Sylvie Simmonds, Mojo4Music Website – August 2001

Paddy McAloon speaks exclusively to Sylvie Simmons about his fight against blindness, his panic over songwriting and his band Prefab Sprout’s return.

After a near-interminable wait, Prefab Sprout have returned with a new album, The Gunman And Other Stories. New-ish, anyway. One track was written for Cher, and several others were covered some time ago by Jimmy Nail. Here the man once hailed as the Saviour of British Pop continues his explanation of what’s been going on in the world of Prefab.

Writing a “very loose concept album” about cowboys was, you said, a panic thing. Songwriter’s nerves?

“Part of it, if I’m honest, is laziness – though laziness isn’t the right word. It’s more the panic that you’ve run out of images or ways of describing things. If you’re writing a novel, for instance, you set it in one location and you can spend 300 pages describing that, but songs eat up the big ideas. You do one song and you move onto something else.

“When you start to write something you think, ‘Have I already done that?’ – you’ve used those images and you have to find new ones. So I hit on this one. And the cowboy is the ultimate heroic image.”

You have always had an obsession with America – Steve McQueen, Albuquerque etc., But is it a Newcastle kind of America, like your own private Idaho?

“Absolutely right. It’s a dream America. You know, the first time anyone ever said to me ‘You’ve got a lot of references to America in your songs’, this will sound stupid but I had not actually thought about this – which probably shows a remarkable lack of self-knowledge about what you’re writing about. I didn’t even know I was doing it. I think being brought up with American records and you’ve watched a thousand westerns, it’s part of your landscape, you don’t think of these things or places as foreign.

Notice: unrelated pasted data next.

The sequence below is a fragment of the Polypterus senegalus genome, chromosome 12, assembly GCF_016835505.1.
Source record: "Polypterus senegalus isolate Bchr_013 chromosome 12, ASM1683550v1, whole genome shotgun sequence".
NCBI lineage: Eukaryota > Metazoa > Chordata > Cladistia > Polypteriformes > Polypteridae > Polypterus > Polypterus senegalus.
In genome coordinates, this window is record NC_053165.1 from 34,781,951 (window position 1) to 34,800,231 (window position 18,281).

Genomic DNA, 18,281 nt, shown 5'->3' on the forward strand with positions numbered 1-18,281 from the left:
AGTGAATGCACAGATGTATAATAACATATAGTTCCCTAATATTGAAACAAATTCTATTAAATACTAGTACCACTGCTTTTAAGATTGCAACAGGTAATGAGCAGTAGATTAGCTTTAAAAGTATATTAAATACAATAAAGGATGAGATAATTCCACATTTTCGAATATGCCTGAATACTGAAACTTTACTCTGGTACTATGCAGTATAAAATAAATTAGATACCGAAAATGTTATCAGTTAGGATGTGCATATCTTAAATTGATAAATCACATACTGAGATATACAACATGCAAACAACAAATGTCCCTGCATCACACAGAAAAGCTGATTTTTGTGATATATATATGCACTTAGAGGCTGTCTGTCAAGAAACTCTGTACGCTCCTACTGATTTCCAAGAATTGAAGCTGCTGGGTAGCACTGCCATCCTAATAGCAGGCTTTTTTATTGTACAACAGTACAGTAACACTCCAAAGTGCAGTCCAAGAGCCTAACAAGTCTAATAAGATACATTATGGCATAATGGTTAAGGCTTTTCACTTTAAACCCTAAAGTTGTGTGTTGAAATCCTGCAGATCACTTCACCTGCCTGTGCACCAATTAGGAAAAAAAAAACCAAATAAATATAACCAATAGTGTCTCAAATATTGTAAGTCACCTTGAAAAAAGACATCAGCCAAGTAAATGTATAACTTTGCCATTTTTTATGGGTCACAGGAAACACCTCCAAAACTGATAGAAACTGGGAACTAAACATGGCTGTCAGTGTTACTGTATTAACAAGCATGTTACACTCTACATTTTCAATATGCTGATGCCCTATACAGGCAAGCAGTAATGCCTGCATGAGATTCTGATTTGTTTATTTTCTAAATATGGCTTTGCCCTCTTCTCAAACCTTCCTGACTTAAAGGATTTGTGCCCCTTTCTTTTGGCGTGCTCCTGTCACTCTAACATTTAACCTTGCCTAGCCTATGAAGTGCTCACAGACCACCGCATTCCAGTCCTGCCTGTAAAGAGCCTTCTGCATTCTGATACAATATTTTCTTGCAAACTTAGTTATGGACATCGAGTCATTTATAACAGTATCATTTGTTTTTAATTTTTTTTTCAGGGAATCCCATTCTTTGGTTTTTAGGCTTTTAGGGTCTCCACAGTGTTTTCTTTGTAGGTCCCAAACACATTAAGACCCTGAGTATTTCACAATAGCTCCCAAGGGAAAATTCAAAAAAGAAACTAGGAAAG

“It really is a Newcastle America because that’s where you see these images first of all. I don’t quite know how they’re there, other than that they seem maybe more exotic to me and more worthy of being written about than just where I am – which is obviously a terrible thing to say because obviously you should be able to home in on where you are and write about it. When I was younger, the little Northern village where I lived seemed to be a place to escape from, so obviously I would write about other things. But though I don’t feel like that now – and I still live pretty close to where I was born – I still haven’t got a handle on why I do it after all this time.”